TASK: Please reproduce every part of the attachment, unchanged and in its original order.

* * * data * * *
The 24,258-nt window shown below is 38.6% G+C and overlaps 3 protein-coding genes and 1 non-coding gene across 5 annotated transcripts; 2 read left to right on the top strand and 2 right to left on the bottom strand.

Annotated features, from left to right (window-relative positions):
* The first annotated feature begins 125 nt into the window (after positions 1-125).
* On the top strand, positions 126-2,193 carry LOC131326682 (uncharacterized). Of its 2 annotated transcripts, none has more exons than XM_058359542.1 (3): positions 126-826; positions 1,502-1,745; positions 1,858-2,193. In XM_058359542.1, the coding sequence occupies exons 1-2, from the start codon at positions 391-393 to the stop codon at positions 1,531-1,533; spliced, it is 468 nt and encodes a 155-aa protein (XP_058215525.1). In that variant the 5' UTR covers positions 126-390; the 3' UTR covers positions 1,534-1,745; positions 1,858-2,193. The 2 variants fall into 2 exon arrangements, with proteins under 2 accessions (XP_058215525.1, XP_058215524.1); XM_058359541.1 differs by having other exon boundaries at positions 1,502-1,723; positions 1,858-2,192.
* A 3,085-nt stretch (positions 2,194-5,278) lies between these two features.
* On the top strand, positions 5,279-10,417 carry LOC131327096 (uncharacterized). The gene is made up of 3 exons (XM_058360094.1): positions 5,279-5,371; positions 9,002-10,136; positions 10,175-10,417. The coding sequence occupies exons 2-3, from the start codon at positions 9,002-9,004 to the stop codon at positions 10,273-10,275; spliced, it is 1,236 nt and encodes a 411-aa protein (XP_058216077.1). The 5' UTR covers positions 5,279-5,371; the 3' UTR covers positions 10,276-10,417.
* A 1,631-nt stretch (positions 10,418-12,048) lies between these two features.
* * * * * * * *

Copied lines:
The 24,258-nt window shown below is 38.6% G+C and overlaps 3 protein-coding genes and 1 non-coding gene across 5 annotated transcripts; 2 read left to right on the top strand and 2 right to left on the bottom strand.

Annotated features, from left to right (window-relative positions):
* The first annotated feature begins 125 nt into the window (after positions 1-125).
* On the top strand, positions 126-2,193 carry LOC131326682 (uncharacterized). Of its 2 annotated transcripts, none has more exons than XM_058359542.1 (3): positions 126-826; positions 1,502-1,745; positions 1,858-2,193. In XM_058359542.1, the coding sequence occupies exons 1-2, from the start codon at positions 391-393 to the stop codon at positions 1,531-1,533; spliced, it is 468 nt and encodes a 155-aa protein (XP_058215525.1). In that variant the 5' UTR covers positions 126-390; the 3' UTR covers positions 1,534-1,745; positions 1,858-2,193. The 2 variants fall into 2 exon arrangements, with proteins under 2 accessions (XP_058215525.1, XP_058215524.1); XM_058359541.1 differs by having other exon boundaries at positions 1,502-1,723; positions 1,858-2,192.
* A 3,085-nt stretch (positions 2,194-5,278) lies between these two features.
* On the top strand, positions 5,279-10,417 carry LOC131327096 (uncharacterized). The gene is made up of 3 exons (XM_058360094.1): positions 5,279-5,371; positions 9,002-10,136; positions 10,175-10,417. The coding sequence occupies exons 2-3, from the start codon at positions 9,002-9,004 to the stop codon at positions 10,273-10,275; spliced, it is 1,236 nt and encodes a 411-aa protein (XP_058216077.1). The 5' UTR covers positions 5,279-5,371; the 3' UTR covers positions 10,276-10,417.
* A 1,631-nt stretch (positions 10,418-12,048) lies between these two features.